Principals: New COVID policy effective, testing supply a challenge

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One week into the government’s new strategy for COVID-19 in local schools, education and health officials are racing to keep up with demand for ‘quick-response’ testing kits amid a cascade of cases among students and staff.

“We’re trying to be ahead of the curve, but I think everybody is just barely, barely, ahead of the curve right now,” Cayman International School Principal Jim Urquhart said.

The Cayman Islands government’s new policy allows people who are ‘primary contacts’ of a COVID-positive individual to continue going to school or work, as long as they test negative on lateral flow tests (LFTs) each day, for 10 consecutive days.

The 10-day ‘surveillance period’ replaces the previously mandatory ‘isolation period’ and negative PCR test result.

LFTs are not as accurate as PCR tests but results are obtained in a matter of minutes rather than hours or days.

Additionally, the government is creating a voluntary ‘screening programme’ where schools test students and staff two times per week in order to proactively detect COVID cases before they spread.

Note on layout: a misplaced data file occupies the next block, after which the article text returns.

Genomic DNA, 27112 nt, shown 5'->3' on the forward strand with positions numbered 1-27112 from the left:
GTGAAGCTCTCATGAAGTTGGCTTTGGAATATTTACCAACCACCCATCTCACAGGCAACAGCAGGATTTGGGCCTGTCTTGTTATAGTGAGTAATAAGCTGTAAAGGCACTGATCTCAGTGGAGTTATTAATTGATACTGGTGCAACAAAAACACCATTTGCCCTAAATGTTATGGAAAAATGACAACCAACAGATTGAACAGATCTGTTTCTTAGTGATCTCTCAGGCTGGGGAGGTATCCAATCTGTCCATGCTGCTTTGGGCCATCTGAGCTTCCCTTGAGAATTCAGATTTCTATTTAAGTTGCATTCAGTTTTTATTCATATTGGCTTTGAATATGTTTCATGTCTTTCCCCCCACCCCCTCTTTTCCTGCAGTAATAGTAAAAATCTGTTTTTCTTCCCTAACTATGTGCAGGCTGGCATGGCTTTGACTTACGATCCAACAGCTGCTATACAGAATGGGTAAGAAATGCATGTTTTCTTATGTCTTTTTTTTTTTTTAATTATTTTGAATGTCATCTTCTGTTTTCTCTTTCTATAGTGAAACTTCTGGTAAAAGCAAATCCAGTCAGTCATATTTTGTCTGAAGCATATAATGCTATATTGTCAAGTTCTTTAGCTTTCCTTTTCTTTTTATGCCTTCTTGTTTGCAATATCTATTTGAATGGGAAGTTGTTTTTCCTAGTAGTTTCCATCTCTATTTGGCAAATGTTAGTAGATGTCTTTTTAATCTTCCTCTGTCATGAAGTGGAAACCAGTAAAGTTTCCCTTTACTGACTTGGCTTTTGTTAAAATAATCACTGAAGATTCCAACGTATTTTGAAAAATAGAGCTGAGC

The Cayman Current reached out to all principals and school leaders in Cayman for whom we have contact information to request their assessment of the COVID situation in their school and how the new testing policy is working out.

(Editor’s Note: We did not receive any responses from government school principals, although we did receive an email from a Ministry of Education spokesperson requesting that future queries be directed to the Ministry rather than individual principals.)

Private school leaders expressed gratitude to the government for providing LFTs free-of-charge to schools and said the new testing policy has had an immediate positive impact on maintaining the in-person learning environments.

They said the supply of LFTs has been very tight. There have been just enough test kits to enable the 10-day surveillance programme, but not enough to start the screening programme. They were hopeful that fresh supplies of LFTs would be arriving on the island soon.

Cayman Prep and High School Director Debra McLaughlin said her school had seen several cases of COVID among students and family members, which previously meant the administration of PCR tests. While results for PCR tests originally took about a day to receive, after the current spike in community cases, the wait time stretched out considerably longer.

“The arrival of Lateral Flow Tests at the end of last week provided relief as we were immediately able to provide these directly to those classes that needed them and to maintain a quick turnaround time. This reduced disruption in learning considerably,” McLaughlin said via email Tuesday evening.

Island Montessori Director/Principal Clare Thorpe said she is confident Cayman will be able to keep schools open under the new policy as long as LFTs are available.